Which is best: T-1 or cable modem?

* Help Desk columnist Ron Nutter discusses the pros and cons of T-1 vs. cable for a K-12 school's Internet access

Nutter discusses the pros and cons of T-1 vs. cable for a K-12 school's Internet access

I need to provision Internet access for a K-12 school. The usage is primarily e-mail and Web surfing, so download speed is more important than upload speed. Our local cable company is willing to donate a cable modem connection, which in my area is delivering about 4M bit/sec down and 500K bit/sec up. My personal experience is that they have been pretty stable, but everybody is telling me to go for a T-1 - which would be lots more money and provide slower download speeds. Any thoughts?

- Via the Internet

Cost and line speed are definitely two things that need to be considered with when it comes to any potential Internet connection. Let's look at each of the connections you're considering.:

A conventional T-1 will require some type of DSU/CSU (a special type of interface that connects the T-1 from the telco demark to the serial port on your router). You can use an internal or external DSU/CSU. Internals mean one less thing to plug in and fewer cables to worry about. Externals can be cheaper, but also have another advantage. In the event you experience a voltage or nearby lightning strike to the incoming copper carrying your T-1 service, the external DSU/CSU has the potential for acting like a fuse and possibly preventing damage to the router. With an internal DSU/CSU, the potential exists that the voltage surge could jump right from the DSU/CSU into the router and damage it. In the years I have been installing T-1s, I have not had a situation in which the external DSU/CSU that took damage passed the damage onto the router. As with anything, others may have not had this type of luck. In addition to the cost of the DSU/CSU, you will also have to factor in the cost of a router and a firewall. It is possible to combine the functionality of the router and firewall into one box. With a T-1, you will have close to 1.544M bit/sec in speed up and down, assuming your ISP configures the line for that.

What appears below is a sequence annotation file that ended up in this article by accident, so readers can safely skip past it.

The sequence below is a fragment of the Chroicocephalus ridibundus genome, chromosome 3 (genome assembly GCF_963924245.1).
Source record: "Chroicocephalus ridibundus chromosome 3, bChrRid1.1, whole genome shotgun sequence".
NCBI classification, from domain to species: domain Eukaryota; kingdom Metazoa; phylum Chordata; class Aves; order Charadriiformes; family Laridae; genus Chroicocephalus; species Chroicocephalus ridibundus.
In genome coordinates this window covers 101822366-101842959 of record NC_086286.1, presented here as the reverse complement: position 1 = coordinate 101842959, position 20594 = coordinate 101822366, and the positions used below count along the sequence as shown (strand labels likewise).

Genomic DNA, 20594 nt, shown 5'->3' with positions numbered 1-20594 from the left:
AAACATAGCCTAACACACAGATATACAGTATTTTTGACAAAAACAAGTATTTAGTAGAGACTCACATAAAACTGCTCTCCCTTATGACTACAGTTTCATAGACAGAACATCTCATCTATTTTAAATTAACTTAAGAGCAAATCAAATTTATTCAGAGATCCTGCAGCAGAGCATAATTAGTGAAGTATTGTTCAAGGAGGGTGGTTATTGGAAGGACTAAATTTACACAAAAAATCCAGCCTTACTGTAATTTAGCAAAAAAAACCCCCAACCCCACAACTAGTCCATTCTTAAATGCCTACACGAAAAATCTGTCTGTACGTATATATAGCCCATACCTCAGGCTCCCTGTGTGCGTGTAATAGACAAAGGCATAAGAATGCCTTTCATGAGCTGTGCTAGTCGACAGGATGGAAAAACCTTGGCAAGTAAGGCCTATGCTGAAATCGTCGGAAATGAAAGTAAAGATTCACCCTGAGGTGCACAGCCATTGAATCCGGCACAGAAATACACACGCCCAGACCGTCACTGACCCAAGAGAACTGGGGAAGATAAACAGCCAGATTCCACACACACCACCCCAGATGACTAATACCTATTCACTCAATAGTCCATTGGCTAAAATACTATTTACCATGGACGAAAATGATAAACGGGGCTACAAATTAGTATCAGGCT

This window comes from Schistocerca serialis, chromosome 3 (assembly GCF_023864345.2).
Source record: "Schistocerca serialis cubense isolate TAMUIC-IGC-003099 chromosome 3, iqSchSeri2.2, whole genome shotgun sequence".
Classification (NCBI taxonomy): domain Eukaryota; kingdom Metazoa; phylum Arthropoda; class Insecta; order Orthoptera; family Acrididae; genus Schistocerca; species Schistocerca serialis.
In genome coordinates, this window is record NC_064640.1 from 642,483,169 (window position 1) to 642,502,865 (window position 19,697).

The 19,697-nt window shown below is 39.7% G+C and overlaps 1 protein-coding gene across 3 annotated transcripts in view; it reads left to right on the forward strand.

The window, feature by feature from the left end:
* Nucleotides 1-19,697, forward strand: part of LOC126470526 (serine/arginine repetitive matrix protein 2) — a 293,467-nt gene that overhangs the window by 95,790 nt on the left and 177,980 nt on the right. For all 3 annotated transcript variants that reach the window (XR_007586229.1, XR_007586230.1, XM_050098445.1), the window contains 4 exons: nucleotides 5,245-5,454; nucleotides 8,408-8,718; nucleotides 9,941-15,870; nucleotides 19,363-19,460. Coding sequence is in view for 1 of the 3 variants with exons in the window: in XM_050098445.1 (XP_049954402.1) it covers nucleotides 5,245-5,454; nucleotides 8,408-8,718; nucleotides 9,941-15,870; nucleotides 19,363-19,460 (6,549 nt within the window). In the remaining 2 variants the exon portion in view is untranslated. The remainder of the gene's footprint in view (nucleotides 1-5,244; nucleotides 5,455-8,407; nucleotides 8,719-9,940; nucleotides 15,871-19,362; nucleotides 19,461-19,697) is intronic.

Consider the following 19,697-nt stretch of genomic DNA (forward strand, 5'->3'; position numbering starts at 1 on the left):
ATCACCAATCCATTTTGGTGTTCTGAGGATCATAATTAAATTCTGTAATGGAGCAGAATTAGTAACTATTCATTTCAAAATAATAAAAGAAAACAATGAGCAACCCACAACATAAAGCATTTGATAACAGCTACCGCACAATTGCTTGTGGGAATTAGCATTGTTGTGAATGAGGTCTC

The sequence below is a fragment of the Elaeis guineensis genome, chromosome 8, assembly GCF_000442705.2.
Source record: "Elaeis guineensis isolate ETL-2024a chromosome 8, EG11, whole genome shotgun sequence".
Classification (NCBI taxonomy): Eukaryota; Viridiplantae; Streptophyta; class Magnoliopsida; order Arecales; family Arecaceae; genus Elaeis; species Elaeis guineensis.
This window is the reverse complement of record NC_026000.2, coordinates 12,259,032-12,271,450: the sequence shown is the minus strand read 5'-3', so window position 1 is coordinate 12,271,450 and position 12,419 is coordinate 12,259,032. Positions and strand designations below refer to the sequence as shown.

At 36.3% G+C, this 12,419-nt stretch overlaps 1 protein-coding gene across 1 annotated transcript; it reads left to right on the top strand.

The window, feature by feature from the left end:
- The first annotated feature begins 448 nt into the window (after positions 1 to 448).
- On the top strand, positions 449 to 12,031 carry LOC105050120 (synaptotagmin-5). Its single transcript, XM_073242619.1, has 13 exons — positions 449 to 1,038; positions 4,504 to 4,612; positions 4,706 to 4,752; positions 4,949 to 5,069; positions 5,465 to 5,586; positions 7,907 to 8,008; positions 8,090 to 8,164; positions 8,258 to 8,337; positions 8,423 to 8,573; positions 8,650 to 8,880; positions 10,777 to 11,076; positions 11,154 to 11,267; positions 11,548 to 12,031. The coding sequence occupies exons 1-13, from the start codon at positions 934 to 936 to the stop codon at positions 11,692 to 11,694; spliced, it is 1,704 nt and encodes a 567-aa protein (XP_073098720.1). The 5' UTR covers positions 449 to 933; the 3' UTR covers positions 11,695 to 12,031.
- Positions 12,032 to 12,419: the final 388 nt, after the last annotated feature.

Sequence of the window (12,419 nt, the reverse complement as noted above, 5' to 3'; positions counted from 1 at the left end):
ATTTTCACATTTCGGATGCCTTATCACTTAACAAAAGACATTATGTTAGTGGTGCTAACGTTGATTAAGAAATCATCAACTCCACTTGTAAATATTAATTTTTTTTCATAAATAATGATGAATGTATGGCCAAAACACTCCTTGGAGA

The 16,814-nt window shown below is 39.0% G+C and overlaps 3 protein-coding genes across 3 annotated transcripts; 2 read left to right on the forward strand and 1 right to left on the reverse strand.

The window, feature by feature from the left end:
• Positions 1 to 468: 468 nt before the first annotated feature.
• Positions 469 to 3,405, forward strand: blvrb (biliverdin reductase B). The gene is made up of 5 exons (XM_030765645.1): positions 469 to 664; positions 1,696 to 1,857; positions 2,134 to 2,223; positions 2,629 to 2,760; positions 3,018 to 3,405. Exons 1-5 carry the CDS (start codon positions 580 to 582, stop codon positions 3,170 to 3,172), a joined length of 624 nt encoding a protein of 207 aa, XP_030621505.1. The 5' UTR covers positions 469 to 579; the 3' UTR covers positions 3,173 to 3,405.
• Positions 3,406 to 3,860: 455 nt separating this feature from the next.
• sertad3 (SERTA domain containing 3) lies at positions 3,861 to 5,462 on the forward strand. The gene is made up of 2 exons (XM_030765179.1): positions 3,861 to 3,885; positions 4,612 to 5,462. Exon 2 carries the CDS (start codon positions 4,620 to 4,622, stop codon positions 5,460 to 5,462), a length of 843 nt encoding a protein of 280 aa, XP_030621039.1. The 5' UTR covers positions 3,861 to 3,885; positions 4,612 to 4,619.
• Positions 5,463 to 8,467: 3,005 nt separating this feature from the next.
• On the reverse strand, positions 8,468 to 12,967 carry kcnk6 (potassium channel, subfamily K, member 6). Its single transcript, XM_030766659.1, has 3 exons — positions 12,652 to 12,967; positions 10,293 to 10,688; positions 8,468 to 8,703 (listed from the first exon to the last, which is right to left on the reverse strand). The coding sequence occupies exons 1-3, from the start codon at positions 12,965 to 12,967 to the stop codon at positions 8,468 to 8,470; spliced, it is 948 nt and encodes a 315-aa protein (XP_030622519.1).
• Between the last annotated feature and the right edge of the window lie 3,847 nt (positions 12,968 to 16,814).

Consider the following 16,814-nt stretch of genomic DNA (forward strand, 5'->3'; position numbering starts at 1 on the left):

With a cable modem, things may be a little simpler. Most ISP-provided cable modems have a built-in Ethernet jack. This can go straight to a firewall appliance to which the remainder of your network connects on the private side. Since the local cable company is donating the cable connection (and I will assume for the purposes of this discussion the cable modem, as well), all you need to look for is a good hardware firewall appliance. In your case, I'm thinking more about an appliance than a software-based firewall (such as several open-source Linux firewall distros that boot off of a CD) to get you something you can get without relying on an Internet listserv. Since the need for the line is more internal (i.e., Web surfing and e-mail) the cable modem option might best in terms of simplicity and associated hardware costs.

Something else to consider once you have things up and running is a caching appliance or proxy cache server. Where this will help you in that repeated requests for the same information will be served up locally, keeping your Internet connection free for other requests in which the information has to be retrieved. Another question to ask the T-1 and cable Internet providers is how oversubscribed their service is. Let me try to explain this another way - when you purchase a T-1 to the Internet, your provider runs a connection from your location to their network operations center where Internet requests are combined to the connection used by the ISP. Since you probably won't use your T-1 connection at full capacity, the ISP potentially can sell the same service to other customers, so you may end up competing with 10, 15, 20+ other customers for the same bandwidth. Some ISPs oversubscribe less, others more. Nonetheless this is a fair question to ask when you are evaluating different Internet connection options.

If you will be having some type of Web site presence where people will visit, ask each potential ISP what they will charge for a static IP address so you can more easily offer this service. Determine which other servers may need a public IP address and see what the additional charges are for additional static public IP addresses. Most ISPs offer some type of Web site offering you can host on one of their servers, keeping your Internet connection free to handle the requests coming from your network. I have hardly scratched the surface on what you need to think about with a new Internet connection but this should get you started on your journey.

Learn more about this topic

Join the Network World communities on Facebook and LinkedIn to comment on topics that are top of mind.

Copyright © 2005 IDG Communications, Inc.

IT Salary Survey 2021: The results are in